aka/ Hutchinson’s 7d Net Novels
aka/ Hutchinson’s 7d Copyright Novels
aka/ Hutchinson’s Sevenpenny Novels
Hutchinson & Co. (London, UK)
Series dates: 1911-1915
Size: 4.5″ x 6.5″
Hutchinson was among the many printers offering a cheap series of 7d reprints. As was typically the case, a mediocre quality book with a bright jacket and list of authors that varied in quality. Hutchinson’s series appears in advertising around 1911 and not after 1915. Hutchinson acquired the firm of Hurst & Blackett, some sources say the 1920s but the firms were advertising their 7d series together as early as 1914.
The jackets for the Hurst & Blackett series look similar to those for Hutchinson’s series, including the advertising for the Fry’s Cocoa (on the jackets and on the back of the book itself) suggesting the merger happened in the mid-teens.
Dorothea Conyers’ The Arrival of Antony has no publication date, but probably about 1915 near the end of the series. Jackets include the price on the spine and the full series name at the top of the front of the jacket. A blurb about the book is cut into the unique illustration used on the jacket. Advertising for Hutchinson’s 1/- net Novels takes up the front and rear flaps.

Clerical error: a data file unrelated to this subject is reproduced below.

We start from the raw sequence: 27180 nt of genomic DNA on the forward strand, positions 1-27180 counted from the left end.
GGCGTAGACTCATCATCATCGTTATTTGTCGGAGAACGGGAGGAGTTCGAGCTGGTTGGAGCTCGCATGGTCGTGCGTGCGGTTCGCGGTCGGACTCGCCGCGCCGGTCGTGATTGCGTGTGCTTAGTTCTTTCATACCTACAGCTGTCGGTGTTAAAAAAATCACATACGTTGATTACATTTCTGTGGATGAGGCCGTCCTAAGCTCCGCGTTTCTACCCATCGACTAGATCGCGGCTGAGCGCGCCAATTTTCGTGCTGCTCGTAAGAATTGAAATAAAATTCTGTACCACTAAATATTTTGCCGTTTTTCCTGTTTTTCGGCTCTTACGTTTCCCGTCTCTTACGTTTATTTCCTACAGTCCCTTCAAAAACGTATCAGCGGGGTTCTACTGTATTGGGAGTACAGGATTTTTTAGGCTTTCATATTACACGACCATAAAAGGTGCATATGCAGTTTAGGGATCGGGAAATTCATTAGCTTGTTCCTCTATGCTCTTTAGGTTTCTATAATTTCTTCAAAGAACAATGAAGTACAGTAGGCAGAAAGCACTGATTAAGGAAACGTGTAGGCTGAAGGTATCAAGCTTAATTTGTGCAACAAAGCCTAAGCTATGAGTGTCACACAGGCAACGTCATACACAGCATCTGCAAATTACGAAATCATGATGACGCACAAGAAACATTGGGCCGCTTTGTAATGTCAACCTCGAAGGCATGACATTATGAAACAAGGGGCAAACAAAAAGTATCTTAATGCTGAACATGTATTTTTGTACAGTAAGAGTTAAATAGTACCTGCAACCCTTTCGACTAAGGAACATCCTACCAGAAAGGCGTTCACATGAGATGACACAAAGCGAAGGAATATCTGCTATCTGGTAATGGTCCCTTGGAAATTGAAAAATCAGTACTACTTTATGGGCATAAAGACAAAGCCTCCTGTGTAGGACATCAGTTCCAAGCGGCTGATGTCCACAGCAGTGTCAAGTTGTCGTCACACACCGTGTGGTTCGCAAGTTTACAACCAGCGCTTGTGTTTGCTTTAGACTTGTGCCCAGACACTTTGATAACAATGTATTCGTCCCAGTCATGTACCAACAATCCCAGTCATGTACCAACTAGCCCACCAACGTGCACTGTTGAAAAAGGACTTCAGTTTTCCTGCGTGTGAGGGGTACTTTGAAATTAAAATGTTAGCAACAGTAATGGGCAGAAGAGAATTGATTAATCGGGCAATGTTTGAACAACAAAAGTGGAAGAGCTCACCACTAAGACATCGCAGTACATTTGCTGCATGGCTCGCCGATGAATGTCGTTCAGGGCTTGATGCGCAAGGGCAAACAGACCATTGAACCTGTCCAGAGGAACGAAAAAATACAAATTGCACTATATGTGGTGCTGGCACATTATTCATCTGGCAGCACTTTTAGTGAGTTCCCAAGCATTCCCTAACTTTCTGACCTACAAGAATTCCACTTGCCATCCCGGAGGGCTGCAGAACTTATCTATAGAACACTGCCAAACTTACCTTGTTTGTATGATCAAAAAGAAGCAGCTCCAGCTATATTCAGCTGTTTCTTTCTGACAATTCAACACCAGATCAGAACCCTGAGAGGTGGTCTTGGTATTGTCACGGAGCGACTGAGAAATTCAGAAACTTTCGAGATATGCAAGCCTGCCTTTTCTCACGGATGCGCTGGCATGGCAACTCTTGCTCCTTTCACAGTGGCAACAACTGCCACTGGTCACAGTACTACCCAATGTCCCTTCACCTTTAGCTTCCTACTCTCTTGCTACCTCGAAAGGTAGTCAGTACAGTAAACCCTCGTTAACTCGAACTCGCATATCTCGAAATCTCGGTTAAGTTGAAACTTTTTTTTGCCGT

A Fry’s Cocoa advertisement fills the rear of the jacket.
Bindings are relatively low in quality, bound in a red plasticised material with debossing and (now faded) gold decorations and typography. Like with the Hurst and Blackett 7d series, the advertisement for Fry’s Cocoa is on the back of the book itself.
Other titles in the series are printed on what typically would be the half-title page. The series is called Hutchinson’s 7d Copyright Novels below this list.
An illustration faces the decorated title page; both are printed on a higher quality paper. No date is indicated on the title page, and there is no copyright page following it.
Where the copyright page should be is the continuation of the list of titles in the series. Series authors include Mary Braddon, Alphonse Daudet, Conan Doyle, Rider Haggard, Jerome K. Jerome, Jack London and Emile Zola.